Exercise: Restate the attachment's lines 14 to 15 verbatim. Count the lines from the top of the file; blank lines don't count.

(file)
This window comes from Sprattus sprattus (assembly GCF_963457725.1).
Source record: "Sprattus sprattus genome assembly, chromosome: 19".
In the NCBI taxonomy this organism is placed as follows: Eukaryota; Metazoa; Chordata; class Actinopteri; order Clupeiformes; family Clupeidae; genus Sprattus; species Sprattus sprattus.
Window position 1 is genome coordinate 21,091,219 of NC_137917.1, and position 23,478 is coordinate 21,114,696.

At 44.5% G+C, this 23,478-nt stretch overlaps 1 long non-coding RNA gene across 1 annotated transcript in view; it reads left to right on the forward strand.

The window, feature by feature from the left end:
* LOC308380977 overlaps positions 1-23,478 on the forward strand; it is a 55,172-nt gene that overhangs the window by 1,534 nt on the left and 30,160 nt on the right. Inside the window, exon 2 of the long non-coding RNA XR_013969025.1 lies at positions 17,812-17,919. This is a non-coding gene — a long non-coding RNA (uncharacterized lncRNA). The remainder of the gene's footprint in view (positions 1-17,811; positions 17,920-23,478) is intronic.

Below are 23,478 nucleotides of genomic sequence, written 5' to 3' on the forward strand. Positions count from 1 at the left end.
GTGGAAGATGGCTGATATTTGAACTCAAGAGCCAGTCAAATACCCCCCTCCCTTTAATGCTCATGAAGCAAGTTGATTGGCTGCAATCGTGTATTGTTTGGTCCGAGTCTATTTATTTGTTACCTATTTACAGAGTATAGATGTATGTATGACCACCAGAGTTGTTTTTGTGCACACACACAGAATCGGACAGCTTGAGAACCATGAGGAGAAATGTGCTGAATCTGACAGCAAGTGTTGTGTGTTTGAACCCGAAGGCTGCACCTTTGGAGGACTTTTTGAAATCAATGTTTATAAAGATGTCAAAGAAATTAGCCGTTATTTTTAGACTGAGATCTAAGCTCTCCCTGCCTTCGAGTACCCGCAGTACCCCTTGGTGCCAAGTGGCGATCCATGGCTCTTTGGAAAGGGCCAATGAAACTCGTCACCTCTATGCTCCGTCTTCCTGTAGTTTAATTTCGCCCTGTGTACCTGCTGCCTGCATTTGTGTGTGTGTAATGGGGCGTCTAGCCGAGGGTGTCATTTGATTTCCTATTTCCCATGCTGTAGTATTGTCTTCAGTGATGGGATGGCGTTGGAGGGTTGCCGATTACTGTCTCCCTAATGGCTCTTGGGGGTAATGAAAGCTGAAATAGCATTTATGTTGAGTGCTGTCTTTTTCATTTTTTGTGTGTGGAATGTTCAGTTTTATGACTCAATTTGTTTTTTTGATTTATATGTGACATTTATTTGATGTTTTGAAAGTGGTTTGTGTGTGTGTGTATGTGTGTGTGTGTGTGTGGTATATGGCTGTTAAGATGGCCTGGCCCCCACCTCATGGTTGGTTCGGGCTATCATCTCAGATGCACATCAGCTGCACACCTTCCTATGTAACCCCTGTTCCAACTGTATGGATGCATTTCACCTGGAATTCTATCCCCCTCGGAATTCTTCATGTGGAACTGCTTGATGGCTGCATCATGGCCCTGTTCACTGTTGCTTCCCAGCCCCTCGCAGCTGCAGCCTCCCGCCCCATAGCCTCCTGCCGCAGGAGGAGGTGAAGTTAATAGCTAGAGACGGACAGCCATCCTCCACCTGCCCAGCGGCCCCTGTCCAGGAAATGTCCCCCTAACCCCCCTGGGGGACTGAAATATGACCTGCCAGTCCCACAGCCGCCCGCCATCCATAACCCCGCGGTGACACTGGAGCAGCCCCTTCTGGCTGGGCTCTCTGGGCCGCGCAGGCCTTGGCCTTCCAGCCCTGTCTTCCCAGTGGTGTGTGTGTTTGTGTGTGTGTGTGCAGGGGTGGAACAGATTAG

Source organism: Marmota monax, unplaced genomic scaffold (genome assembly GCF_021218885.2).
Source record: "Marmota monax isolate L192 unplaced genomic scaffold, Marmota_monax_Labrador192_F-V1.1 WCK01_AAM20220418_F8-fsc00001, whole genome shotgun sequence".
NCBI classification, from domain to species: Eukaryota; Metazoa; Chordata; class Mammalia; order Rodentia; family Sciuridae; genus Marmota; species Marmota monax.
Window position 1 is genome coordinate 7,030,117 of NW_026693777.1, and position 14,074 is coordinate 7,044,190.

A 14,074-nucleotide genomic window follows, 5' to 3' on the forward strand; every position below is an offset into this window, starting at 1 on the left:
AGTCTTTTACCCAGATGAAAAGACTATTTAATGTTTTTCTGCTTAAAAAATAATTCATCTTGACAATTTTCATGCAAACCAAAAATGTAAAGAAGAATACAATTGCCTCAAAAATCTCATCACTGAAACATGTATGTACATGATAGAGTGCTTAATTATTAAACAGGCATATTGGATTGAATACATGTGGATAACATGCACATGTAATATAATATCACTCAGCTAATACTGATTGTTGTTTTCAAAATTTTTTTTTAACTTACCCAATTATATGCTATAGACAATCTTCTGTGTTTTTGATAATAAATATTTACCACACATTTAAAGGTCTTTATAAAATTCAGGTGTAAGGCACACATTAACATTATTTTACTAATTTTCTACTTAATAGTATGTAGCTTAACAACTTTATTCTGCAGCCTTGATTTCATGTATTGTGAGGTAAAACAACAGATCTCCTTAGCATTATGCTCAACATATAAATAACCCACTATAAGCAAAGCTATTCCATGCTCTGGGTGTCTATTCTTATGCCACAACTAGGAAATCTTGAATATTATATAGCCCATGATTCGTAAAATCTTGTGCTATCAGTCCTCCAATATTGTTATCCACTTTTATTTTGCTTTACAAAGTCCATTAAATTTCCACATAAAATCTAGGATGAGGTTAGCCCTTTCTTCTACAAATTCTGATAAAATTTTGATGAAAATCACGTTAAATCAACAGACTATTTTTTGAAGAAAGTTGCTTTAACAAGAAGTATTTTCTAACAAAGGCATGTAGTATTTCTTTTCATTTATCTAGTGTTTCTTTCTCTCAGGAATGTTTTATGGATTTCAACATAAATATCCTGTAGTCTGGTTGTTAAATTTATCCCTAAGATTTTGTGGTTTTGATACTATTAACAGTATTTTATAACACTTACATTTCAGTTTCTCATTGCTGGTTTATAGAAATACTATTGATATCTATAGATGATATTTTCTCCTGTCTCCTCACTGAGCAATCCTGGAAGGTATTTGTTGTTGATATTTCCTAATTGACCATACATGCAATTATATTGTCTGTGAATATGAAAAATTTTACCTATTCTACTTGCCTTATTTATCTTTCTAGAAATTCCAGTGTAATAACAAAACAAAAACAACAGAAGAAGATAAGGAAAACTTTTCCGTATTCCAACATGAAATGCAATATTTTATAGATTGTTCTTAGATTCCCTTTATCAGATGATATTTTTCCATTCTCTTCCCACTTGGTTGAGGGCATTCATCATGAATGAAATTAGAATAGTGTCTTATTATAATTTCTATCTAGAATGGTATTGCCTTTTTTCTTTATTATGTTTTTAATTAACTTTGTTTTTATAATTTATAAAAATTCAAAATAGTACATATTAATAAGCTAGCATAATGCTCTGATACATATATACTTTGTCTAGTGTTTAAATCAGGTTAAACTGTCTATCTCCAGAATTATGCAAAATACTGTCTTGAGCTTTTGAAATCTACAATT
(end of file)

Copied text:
A 14,074-nucleotide genomic window follows, 5' to 3' on the forward strand; every position below is an offset into this window, starting at 1 on the left:
AGTCTTTTACCCAGATGAAAAGACTATTTAATGTTTTTCTGCTTAAAAAATAATTCATCTTGACAATTTTCATGCAAACCAAAAATGTAAAGAAGAATACAATTGCCTCAAAAATCTCATCACTGAAACATGTATGTACATGATAGAGTGCTTAATTATTAAACAGGCATATTGGATTGAATACATGTGGATAACATGCACATGTAATATAATATCACTCAGCTAATACTGATTGTTGTTTTCAAAATTTTTTTTTAACTTACCCAATTATATGCTATAGACAATCTTCTGTGTTTTTGATAATAAATATTTACCACACATTTAAAGGTCTTTATAAAATTCAGGTGTAAGGCACACATTAACATTATTTTACTAATTTTCTACTTAATAGTATGTAGCTTAACAACTTTATTCTGCAGCCTTGATTTCATGTATTGTGAGGTAAAACAACAGATCTCCTTAGCATTATGCTCAACATATAAATAACCCACTATAAGCAAAGCTATTCCATGCTCTGGGTGTCTATTCTTATGCCACAACTAGGAAATCTTGAATATTATATAGCCCATGATTCGTAAAATCTTGTGCTATCAGTCCTCCAATATTGTTATCCACTTTTATTTTGCTTTACAAAGTCCATTAAATTTCCACATAAAATCTAGGATGAGGTTAGCCCTTTCTTCTACAAATTCTGATAAAATTTTGATGAAAATCACGTTAAATCAACAGACTATTTTTTGAAGAAAGTTGCTTTAACAAGAAGTATTTTCTAACAAAGGCATGTAGTATTTCTTTTCATTTATCTAGTGTTTCTTTCTCTCAGGAATGTTTTATGGATTTCAACATAAATATCCTGTAGTCTGGTTGTTAAATTTATCCCTAAGATTTTGTGGTTTTGATACTATTAACAGTATTTTATAACACTTACATTTCAGTTTCTCATTGCTGGTTTATAGAAATACTATTGATATCTATAGATGATATTTTCTCCTGTCTCCTCACTGAGCAATCCTGGAAGGTATTTGTTGTTGATATTTCCTAATTGACCATACATGCAATTATATTGTCTGTGAATATGAAAAATTTTACCTATTCTACTTGCCTTATTTATCTTTCTAGAAATTCCAGTGTAATAACAAAACAAAAACAACAGAAGAAGATAAGGAAAACTTTTCCGTATTCCAACATGAAATGCAATATTTTATAGATTGTTCTTAGATTCCCTTTATCAGATGATATTTTTCCATTCTCTTCCCACTTGGTTGAGGGCATTCATCATGAATGAAATTAGAATAGTGTCTTATTATAATTTCTATCTAGAATGGTATTGCCTTTTTTCTTTATTATGTTTTTAATTAACTTTGTTTTTATAATTTATAAAAATTCAAAATAGTACATATTAATAAGCTAGCATAATGCTCTGATACATATATACTTTGTCTAGTGTTTAAATCAGGTTAAACTGTCTATCTCCAGAATTATGCAAAATACTGTCTTGAGCTTTTGAAATCTACAATT